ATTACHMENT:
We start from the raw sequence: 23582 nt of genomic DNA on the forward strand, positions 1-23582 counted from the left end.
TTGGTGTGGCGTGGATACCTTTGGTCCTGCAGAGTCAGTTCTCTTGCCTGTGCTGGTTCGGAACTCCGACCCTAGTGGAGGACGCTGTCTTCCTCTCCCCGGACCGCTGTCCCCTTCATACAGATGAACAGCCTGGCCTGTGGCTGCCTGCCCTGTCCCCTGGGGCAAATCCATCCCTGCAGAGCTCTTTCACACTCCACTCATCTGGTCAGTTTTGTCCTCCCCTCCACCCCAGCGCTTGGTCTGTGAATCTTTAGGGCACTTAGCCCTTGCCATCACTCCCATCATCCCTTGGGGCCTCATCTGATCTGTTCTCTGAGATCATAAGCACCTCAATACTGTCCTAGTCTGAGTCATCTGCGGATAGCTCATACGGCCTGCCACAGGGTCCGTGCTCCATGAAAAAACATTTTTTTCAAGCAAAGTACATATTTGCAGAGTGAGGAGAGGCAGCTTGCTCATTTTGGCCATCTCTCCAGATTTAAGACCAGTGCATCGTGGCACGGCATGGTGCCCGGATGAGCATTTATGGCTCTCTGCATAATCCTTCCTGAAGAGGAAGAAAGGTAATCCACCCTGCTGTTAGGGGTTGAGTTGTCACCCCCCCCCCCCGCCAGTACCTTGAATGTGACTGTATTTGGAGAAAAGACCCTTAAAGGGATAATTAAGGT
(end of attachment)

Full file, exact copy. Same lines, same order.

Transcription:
We start from the raw sequence: 23582 nt of genomic DNA on the forward strand, positions 1-23582 counted from the left end.
TTGGTGTGGCGTGGATACCTTTGGTCCTGCAGAGTCAGTTCTCTTGCCTGTGCTGGTTCGGAACTCCGACCCTAGTGGAGGACGCTGTCTTCCTCTCCCCGGACCGCTGTCCCCTTCATACAGATGAACAGCCTGGCCTGTGGCTGCCTGCCCTGTCCCCTGGGGCAAATCCATCCCTGCAGAGCTCTTTCACACTCCACTCATCTGGTCAGTTTTGTCCTCCCCTCCACCCCAGCGCTTGGTCTGTGAATCTTTAGGGCACTTAGCCCTTGCCATCACTCCCATCATCCCTTGGGGCCTCATCTGATCTGTTCTCTGAGATCATAAGCACCTCAATACTGTCCTAGTCTGAGTCATCTGCGGATAGCTCATACGGCCTGCCACAGGGTCCGTGCTCCATGAAAAAACATTTTTTTCAAGCAAAGTACATATTTGCAGAGTGAGGAGAGGCAGCTTGCTCATTTTGGCCATCTCTCCAGATTTAAGACCAGTGCATCGTGGCACGGCATGGTGCCCGGATGAGCATTTATGGCTCTCTGCATAATCCTTCCTGAAGAGGAAGAAAGGTAATCCACCCTGCTGTTAGGGGTTGAGTTGTCACCCCCCCCCCCCGCCAGTACCTTGAATGTGACTGTATTTGGAGAAAAGACCCTTAAAGGGATAATTAAGGT